By now you probably know what comes before a data breach: a phishing attack. Phishing is the attack vector the bad guys use most often to steal the credentials which lead to the data breach. Did you ever ask yourself what comes after a data breach? Well, if you’re a small business, the answer is not good.
From Stay Safe Online, “A new survey released by the National Cyber Security Alliance (NCSA) today found that an overwhelming majority of small businesses believe that they are a target of cybercriminals, highlighting the growing awareness among small businesses about the threat of a cyberattack.”
Say what you will about hackers, but they do their homework. They don’t just send out phishing emails willy nilly. The send them out and measure their effectiveness, including what day of the week is the most effective to send them on.
According to an article on NationalCybersecurity.com, research “has revealed more malicious emails are delivered on Monday mornings than any other day.” As if Mondays weren’t bad enough already. “More than 30 per cent of all cyber-attack emails sent by opportunistic hackers and scammers go out on the first day of the week, declining steadily with each passing weekday.”
When it comes to getting hit by ransomware, it doesn’t get much worse than the city of Baltimore. When the city got hit by ransomware earlier this year, apparently it had neither anti-phishing software protecting its email accounts nor cyberinsurance in the event that it did. And because the city has refused to pay the ransom ($76,000), it has spent in excess of $18 million restoring systems to date.
Most phishing attacks are pretty straight forward. They try to get the login credentials to your bank account, wipe you out and go on vacation. I’m not really sure about the vacation part, but the rest is pretty typical.
What else is typical is that the way to get your credentials is to send you an email with a link to a bogus website that captures your information and looks convincing enough so that you’ll provide it. Phishing attacks mostly come by email, but not always.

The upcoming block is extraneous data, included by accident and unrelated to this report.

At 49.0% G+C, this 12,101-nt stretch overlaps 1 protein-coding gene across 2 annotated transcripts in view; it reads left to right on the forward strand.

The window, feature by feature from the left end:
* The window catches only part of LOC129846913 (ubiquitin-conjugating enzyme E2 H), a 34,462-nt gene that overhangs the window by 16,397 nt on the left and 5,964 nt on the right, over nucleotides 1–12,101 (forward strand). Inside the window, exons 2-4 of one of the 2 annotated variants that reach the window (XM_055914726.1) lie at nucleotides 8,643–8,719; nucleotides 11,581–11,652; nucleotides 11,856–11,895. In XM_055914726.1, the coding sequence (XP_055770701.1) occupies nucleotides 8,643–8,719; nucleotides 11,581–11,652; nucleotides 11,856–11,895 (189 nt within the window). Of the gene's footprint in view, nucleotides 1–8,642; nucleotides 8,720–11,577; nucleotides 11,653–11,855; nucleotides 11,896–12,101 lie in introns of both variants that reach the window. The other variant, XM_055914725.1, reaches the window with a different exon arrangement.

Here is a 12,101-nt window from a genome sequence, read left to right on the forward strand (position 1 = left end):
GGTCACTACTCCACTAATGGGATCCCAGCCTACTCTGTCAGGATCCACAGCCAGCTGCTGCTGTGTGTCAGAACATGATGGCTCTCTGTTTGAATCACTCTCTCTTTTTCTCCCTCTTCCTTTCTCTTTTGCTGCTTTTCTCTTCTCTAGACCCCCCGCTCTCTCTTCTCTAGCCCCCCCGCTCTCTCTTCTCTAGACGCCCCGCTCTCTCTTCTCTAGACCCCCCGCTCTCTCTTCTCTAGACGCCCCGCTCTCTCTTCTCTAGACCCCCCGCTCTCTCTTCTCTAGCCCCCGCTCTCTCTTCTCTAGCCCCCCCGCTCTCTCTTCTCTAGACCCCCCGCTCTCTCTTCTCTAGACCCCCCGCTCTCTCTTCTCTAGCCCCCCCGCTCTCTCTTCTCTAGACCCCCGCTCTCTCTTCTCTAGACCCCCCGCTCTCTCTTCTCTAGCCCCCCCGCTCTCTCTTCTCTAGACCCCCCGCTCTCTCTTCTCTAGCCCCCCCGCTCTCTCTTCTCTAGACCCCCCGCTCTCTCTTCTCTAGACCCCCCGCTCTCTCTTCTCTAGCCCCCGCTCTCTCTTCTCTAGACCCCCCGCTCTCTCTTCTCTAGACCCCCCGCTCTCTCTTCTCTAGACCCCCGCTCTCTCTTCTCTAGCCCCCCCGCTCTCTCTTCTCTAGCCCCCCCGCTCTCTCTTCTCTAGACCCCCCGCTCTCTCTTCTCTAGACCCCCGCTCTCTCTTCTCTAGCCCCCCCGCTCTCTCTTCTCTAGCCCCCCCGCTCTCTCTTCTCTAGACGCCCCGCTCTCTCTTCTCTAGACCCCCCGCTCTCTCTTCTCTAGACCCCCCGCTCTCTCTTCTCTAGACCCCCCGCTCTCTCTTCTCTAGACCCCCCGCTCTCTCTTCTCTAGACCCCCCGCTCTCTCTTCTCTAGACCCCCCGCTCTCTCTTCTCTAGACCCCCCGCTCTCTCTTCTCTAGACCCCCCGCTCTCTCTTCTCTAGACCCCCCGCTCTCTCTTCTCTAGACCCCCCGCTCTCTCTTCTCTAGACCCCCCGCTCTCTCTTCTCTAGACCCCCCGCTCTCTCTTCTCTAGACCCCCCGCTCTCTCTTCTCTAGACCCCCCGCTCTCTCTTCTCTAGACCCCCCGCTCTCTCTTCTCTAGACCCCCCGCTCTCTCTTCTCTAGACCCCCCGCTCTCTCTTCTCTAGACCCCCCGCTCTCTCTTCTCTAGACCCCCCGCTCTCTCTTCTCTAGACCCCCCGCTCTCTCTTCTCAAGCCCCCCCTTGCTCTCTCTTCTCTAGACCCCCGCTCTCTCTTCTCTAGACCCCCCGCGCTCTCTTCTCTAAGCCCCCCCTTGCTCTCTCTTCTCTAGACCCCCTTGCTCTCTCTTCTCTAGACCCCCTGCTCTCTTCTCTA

Phishing attempts are up 400% from January to July 2019, according to a new Webroot report. That’s not a shocking statistic. Afterall, phishing is a very profitable business and profitable businesses tend to reinvest in their business. The more successful phishing becomes, the more phishing attacks you’d expect to see.
Not if you believe the latest headlines. According to an article in Wired magazine, it’s not just the Russians anymore who are trying to affect the upcoming U.S. elections. Apparently, the Iranians are now trying to get in on the action too.
It’s a dubious honor. Apparently the people in Australia are really bad when it comes to phishing attacks. How bad? “Over half of office workers have been victims of a phishing attack.” Half!
“Australians are among the most frequently targeted by hackers and cybercriminals, and the numbers back that up. Over 50 per cent of the office workforce have been victims of a hacking attack of some kind, according to recent research on the matter. The global-scale study was performed by online security firm Webroot, a company based in the United States of America.”